Understanding HIV care provider attitudes regarding intentions to prescribe PrEP

Amanda D. Castel, Daniel J. Feaster, Wenze Tang, Sarah Willis, Heather Jordan, Kira Villamizar, Michael Kharfen, Michael A. Kolber, Allan Rodriguez, Lisa R. Metsch

Research output: Contribution to journalArticlepeer-review

43 Scopus citations


Introduction: Preexposure prophylaxis (PrEP) is a promising approach to reducing HIV incidence. So, garnering the support of HIV providers, who are most familiar with antiretrovirals and likely to encounter patients in HIV serodiscordant relationships, to scale-up PrEP implementation is essential. We sought to determine whether certain subgroups of HIV providers were more likely to intend to prescribe PrEP. Methods: Surveys were administered to HIV providers in Miami, Florida and Washington, District of Columbia. Composite scores were developed to measure PrEP knowledge, experience, and likelihood of prescribing. Latent class analysis was used to stratify provider attitudes toward PrEP. Results: Among 142 HIV providers, 73.2% had cared for more than 20 HIV-infected patients in the previous 3 months; 17% had ever prescribed PrEP. Latent class analysis identified 2 classes of providers (entropy, 0.904); class 1 (n = 95) found PrEP less effective and perceived barriers to prescribing it; class 2 (n = 47) perceived PrEP as moderately effective and perceived fewer barriers to prescribing it. Compared with class 2, class 1 had significantly less experience with PrEP delivery (t(22.7) = 2.88, P = 0.009) and was significantly less likely to intend to prescribe to patients with multiple sex partners (20% vs. 43%, P = 0.04) and those with a drug use history (7% vs. 24%, P = 0.001). Conclusions: Although most HIV providers found PrEP to be effective, those considering it less effective had limited knowledge and experience with PrEP and had lesser intentions to prescribe. Provider training regarding whom should receive PrEP and addressing potential barriers to PrEP provision are needed if this HIV prevention method is to be optimized.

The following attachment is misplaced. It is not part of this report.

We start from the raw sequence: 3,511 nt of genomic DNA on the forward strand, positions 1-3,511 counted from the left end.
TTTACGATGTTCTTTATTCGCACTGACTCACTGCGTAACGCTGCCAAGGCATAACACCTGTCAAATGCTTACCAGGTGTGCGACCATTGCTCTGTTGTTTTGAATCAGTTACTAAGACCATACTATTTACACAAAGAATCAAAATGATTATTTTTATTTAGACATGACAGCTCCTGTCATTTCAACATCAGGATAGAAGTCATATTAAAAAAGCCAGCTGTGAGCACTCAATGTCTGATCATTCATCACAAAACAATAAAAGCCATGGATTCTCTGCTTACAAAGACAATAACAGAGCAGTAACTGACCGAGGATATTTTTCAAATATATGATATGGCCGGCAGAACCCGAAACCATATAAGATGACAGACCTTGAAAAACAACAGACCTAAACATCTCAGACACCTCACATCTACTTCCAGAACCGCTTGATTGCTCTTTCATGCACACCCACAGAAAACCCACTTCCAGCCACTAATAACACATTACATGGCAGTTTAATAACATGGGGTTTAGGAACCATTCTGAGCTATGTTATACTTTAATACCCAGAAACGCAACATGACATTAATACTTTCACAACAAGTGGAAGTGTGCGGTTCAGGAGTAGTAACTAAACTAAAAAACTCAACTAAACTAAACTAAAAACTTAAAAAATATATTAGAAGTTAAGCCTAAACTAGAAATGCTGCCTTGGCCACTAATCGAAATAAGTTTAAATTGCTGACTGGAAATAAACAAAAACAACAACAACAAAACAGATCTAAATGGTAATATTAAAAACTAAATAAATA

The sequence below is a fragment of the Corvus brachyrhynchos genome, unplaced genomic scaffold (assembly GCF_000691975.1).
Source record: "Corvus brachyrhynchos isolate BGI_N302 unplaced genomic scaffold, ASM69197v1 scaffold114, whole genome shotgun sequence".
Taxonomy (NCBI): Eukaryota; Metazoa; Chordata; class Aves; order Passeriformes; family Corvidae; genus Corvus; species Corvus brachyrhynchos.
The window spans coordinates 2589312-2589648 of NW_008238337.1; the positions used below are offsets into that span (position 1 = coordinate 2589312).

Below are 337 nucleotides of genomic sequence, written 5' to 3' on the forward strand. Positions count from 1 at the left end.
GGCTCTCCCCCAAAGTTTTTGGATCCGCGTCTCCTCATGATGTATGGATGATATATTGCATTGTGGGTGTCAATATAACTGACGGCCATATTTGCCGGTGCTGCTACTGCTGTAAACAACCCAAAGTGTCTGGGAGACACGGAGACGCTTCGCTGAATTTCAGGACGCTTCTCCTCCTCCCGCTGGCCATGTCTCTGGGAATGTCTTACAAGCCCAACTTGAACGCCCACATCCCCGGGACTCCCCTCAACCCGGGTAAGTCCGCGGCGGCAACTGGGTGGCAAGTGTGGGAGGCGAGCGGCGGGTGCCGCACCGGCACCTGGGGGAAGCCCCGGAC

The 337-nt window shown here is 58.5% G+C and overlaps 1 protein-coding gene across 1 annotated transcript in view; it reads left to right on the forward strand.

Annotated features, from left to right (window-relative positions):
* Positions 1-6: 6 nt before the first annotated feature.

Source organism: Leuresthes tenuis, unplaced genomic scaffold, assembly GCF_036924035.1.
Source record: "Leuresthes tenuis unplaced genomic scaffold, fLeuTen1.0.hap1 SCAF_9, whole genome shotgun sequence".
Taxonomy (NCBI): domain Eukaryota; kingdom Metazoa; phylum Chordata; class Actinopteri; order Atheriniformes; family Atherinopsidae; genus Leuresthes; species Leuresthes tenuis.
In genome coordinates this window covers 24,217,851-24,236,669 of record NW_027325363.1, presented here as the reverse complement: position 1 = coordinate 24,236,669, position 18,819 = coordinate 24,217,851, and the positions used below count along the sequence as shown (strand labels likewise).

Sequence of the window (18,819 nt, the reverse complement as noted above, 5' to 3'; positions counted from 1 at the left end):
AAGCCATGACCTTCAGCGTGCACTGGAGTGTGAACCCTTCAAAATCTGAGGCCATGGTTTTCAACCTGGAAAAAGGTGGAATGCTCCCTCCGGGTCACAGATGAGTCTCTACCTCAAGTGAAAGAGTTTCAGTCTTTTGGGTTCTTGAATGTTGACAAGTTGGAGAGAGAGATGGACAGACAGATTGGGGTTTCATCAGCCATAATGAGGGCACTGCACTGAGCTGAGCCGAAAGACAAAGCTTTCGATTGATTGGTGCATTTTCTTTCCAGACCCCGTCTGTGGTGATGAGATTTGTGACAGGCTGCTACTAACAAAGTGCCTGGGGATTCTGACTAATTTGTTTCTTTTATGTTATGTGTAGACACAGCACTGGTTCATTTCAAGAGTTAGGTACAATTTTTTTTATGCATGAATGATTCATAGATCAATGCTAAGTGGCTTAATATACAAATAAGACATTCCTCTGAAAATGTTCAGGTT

Original languageEnglish (US)
Pages (from-to)520-528
Number of pages9
JournalJournal of Acquired Immune Deficiency Syndromes
Issue number5
StatePublished - 2015


  • Attitudes
  • HIV
  • Preexposure prophylaxis
  • Prescribing
  • Prevention
  • Providers

ASJC Scopus subject areas

  • Infectious Diseases
  • Pharmacology (medical)


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